I have been using Trello to manage my time, tasks and projects for several months now and it’s the most satisfied I’ve been with any particular tool to date. It’s simple. It’s easy. It’s generic enough to use for almost anything.

Throughout my time using Trello, I’ve developed a framework to implement the processes that work best for me. These processes and habits are influenced and informed by the work of Tom Limoncelli in his classic “Time Management for System Administrators” (go buy it now!). This board is use in combination with a traditional calendar for fixed date & time events.

Are you looking for a simple way to more effectively manage your time? Take a look at my Time Management Trello board template, create a copy for yourself and enjoy the good feels!

Well that was fast!

Not even 24 hours after moving iSight Disabler over to GitHub, the repository has already been cloned twice and received its first pull request. It took me longer to get around to merging the request then that time between creating the repo and the pull request!

I realize that two clones and one pull request is paltry in the high paced world of GitHub and OSS development but I’m still a bit shocked by how quickly the community was able to start contributing once the project was on GitHub.

The iSight Disabler page on techslaves.org will remain up with the legacy download links but all new code/versions will only be available on GitHub. Got an idea to improve iSight Disabler? Clone, fix, pull request, merge and DONE!

Regular Change Windows

I am a proponent of change management (CM). I value the function, even if I sometimes despise the bureaucracy found in typical implementations.

At $work, we follow fairly well established CM process. It’s not perfect and it has bureaucratic elements but it’s well understood and mostly respected. Regular thinking about process improvement has led to critique of the individual elements of the process. Deadlines. Approvals. Communication plans. Success criteria. Change windows.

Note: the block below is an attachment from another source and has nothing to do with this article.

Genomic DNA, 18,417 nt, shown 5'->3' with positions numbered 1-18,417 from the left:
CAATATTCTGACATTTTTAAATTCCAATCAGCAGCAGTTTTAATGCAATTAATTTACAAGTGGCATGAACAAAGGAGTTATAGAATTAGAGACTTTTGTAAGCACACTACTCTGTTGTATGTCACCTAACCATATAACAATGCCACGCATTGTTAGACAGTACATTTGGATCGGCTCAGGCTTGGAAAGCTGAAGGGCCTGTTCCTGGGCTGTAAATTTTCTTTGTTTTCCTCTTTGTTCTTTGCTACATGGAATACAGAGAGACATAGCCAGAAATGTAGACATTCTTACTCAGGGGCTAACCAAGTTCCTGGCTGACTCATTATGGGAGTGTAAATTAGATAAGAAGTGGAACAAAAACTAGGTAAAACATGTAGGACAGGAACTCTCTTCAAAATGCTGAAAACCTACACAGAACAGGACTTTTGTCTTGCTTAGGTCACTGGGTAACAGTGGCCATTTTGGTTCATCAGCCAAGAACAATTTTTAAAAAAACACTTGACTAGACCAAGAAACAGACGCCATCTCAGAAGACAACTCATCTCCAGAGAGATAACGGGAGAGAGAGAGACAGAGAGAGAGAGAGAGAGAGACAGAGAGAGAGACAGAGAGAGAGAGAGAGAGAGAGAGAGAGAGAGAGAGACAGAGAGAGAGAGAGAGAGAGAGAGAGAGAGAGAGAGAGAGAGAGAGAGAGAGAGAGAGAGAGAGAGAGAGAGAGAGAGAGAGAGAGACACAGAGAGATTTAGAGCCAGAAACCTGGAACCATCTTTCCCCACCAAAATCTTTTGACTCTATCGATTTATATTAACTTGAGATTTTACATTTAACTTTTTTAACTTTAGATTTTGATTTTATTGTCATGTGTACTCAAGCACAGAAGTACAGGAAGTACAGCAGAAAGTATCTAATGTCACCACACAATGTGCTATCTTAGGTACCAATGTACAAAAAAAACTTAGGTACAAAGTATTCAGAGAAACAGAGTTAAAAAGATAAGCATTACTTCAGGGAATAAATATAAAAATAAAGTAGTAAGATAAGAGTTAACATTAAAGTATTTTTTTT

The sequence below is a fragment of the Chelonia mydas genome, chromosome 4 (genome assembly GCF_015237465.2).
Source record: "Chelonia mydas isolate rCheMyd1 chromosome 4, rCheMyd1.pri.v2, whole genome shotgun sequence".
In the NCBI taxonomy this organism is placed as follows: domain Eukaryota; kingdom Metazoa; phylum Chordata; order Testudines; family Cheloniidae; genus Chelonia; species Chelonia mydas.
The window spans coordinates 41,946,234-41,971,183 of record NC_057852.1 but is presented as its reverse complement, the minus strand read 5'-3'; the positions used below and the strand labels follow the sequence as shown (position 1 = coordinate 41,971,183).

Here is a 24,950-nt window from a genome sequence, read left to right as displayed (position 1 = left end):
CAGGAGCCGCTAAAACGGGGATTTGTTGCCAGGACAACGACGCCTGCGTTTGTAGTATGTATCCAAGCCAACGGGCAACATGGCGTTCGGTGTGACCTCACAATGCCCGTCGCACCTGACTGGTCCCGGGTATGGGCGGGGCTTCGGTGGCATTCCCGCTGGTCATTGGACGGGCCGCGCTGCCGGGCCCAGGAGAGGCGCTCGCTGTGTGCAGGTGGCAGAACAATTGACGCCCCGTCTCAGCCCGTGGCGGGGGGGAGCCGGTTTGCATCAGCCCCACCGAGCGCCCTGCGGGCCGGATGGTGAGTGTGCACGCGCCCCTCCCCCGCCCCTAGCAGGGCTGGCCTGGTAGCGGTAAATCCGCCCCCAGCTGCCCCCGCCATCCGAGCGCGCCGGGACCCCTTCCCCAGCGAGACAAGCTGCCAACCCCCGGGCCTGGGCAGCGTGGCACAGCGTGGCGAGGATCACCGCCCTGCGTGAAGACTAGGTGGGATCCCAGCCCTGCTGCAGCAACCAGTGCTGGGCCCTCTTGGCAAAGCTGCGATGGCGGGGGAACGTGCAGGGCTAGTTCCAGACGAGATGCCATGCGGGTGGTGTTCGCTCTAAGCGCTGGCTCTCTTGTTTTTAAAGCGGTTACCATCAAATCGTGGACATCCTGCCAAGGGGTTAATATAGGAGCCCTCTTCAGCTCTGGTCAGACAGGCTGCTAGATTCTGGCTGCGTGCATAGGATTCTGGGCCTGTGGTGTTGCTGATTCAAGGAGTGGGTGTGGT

Let’s talk about change windows. We have a “regular” change window that happens once a month on a particular weekend. This was an IT decision. We decided on a particular schedule and called it the “regular” change window and asked everyone to schedule their changes within that window unless they had justification and approval from management for doing otherwise. The problem is, by the numbers, it is hardly our “regular” change window.

The Numbers

In 2014, just over 89% of our changes were performed outside of the “regular” change window. The trend for 2015 remain nearly identical.

Those numbers mean that we’re (re)negotiating change windows with stakeholders 9 out of 10 times. We’re creating justifications and requiring “off-cycle” approvals 9 out of 10 times. Talk about overhead!

The key to this process failure and resulting overhead is that we haven’t tied change windows to the actual business. We didn’t engage stakeholders to determine when is a good time to make changes for the business. However, in our complex environment doing so isn’t straight forward. We have a multitude of different clients, stakeholders and services. Boundaries often overlap.

Reducing the Friction

We can consider focusing in on major services, identifying stakeholders and establishing regular change windows on a per-service basis. This probably makes sense for the major services but what about the smaller, less visible services? What about services with a single stakeholder? How do we document each change window? How do we enforce changes to a particular service within that service’s specific change window? I don’t know…. but my short-term recommendation is to simply ditch the idea of regular change windows unless we can do them right. Why are we bothering with rubber stamp approvals for scheduling on 90% of changes when we’re going to talk about schedule in CAB anyways? What are we gaining from this?